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Biol Psychiatry. 2014 Jun 15;75(12):936-44. doi: 10.1016/j.biopsych.2013.10.025. Epub 2013 Nov 15.

Modeling heterogeneous patients with a clinical diagnosis of schizophrenia with induced pluripotent stem cells.

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Departments of Psychiatry and Neuroscience, Icahn School of Medicine at Mount Sinai, New York, New York. Electronic address:
Department of Psychiatry, John Hopkins University School of Medicine, Baltimore, Maryland.


Schizophrenia (SZ) is a devastating complex genetic mental condition that is heterogeneous in terms of clinical etiologies, symptoms, and outcomes. Despite decades of postmortem, neuroimaging, pharmacological, and genetic studies of patients, in addition to animal models, much of the biological mechanisms that underlie the pathology of SZ remain unknown. The ability to reprogram adult somatic cells into human induced pluripotent stem cells (hiPSCs) provides a new tool that supplies live human neurons for modeling complex genetic conditions such as SZ. The purpose of this review is to discuss the technical and clinical constraints currently limiting hiPSC-based studies. We posit that reducing the clinical heterogeneity of hiPSC-based studies, by selecting subjects with common clinical manifestations or rare genetic variants, will help our ability to draw meaningful insights from the necessarily small patient cohorts that can be studied at this time.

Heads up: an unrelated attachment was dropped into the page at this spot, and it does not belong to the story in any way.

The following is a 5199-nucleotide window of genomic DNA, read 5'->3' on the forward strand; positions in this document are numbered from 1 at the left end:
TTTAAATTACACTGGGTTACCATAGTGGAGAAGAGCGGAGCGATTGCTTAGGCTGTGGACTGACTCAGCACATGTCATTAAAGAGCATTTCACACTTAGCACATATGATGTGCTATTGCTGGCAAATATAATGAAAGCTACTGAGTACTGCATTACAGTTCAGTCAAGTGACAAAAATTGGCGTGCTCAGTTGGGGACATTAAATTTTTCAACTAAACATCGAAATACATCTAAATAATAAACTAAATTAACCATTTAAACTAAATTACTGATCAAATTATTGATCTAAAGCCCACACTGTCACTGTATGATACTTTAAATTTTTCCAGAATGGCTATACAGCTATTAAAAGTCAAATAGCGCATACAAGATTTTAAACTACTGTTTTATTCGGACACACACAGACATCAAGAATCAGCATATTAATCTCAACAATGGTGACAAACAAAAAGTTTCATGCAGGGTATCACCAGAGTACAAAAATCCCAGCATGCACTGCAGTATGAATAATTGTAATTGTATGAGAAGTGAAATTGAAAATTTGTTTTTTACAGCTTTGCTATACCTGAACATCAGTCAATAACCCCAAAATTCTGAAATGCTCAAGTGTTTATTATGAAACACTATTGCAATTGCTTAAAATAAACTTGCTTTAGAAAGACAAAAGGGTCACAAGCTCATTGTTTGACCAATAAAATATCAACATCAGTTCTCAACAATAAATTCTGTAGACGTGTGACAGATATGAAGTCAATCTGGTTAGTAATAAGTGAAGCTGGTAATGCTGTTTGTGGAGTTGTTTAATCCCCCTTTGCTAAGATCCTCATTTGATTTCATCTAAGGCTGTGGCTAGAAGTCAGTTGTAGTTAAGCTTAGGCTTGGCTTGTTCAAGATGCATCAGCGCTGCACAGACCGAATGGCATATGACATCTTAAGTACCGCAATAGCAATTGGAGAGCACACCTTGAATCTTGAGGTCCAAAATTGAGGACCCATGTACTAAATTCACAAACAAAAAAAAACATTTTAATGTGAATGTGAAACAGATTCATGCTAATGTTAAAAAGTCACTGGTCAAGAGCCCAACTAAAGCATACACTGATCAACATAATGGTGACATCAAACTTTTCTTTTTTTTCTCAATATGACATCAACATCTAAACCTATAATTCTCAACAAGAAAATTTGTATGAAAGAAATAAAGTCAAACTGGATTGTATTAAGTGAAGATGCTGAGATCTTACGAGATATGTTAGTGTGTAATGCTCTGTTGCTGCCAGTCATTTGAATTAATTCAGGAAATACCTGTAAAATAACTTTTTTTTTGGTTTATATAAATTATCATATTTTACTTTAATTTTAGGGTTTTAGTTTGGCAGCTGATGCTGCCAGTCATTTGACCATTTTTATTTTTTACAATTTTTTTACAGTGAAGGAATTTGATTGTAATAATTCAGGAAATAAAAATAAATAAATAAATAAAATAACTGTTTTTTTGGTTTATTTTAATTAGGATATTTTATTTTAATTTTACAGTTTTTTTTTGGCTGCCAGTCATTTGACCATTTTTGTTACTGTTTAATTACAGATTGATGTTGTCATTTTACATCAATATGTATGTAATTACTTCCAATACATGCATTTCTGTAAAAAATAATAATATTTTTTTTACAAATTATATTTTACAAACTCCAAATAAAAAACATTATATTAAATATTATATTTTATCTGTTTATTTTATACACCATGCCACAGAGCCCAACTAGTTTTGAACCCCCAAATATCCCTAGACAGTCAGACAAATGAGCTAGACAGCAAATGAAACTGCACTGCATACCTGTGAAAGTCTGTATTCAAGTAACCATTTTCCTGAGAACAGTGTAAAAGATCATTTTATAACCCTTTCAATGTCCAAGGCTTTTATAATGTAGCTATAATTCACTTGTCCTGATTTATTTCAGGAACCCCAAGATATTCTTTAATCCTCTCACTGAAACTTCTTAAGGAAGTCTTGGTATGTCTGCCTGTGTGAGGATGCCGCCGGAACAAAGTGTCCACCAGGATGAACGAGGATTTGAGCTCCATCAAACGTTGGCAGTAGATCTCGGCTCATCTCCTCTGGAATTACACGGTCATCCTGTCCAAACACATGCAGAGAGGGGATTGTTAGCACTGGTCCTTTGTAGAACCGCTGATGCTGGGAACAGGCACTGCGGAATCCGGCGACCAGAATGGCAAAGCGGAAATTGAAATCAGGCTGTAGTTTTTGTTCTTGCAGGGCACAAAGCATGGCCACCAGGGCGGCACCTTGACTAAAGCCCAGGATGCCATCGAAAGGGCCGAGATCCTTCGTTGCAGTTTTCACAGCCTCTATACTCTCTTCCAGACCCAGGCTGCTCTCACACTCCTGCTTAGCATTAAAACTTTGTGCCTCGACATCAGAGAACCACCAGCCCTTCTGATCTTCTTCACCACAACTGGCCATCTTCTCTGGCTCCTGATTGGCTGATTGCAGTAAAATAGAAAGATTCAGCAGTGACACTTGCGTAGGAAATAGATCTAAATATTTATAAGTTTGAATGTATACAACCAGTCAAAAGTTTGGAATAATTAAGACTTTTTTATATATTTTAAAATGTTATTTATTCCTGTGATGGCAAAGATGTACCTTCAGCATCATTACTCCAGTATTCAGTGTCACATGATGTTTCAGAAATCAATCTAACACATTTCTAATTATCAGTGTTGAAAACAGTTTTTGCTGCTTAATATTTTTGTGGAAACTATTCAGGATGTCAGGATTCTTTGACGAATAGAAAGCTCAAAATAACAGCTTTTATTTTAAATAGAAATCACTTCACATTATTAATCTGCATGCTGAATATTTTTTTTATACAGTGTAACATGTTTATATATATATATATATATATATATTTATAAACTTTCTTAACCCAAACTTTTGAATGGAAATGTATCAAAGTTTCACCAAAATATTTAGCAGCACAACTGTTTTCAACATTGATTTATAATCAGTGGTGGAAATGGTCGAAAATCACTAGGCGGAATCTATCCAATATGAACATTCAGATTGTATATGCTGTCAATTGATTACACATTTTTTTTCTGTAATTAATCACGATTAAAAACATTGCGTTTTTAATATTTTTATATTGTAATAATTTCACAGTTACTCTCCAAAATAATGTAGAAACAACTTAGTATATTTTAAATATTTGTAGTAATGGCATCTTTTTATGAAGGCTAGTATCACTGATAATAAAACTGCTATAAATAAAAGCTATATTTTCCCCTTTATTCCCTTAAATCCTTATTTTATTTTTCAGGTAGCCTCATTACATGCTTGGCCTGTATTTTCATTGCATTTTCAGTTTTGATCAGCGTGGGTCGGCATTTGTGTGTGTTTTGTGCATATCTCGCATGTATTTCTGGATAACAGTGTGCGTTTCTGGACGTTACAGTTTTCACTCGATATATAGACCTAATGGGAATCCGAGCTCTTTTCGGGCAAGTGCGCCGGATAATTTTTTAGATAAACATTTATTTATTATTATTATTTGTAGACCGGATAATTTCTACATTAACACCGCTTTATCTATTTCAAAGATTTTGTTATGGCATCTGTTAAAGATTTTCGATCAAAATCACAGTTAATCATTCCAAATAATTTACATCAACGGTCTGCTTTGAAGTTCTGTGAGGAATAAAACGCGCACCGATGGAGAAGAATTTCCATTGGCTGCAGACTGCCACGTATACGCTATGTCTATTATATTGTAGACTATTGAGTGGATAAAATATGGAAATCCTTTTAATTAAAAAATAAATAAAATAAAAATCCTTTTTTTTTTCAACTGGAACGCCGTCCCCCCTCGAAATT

Clinical heterogeneity; genetics; human induced pluripotent stem cells; mouse model; neuronal differentiation; schizophrenia

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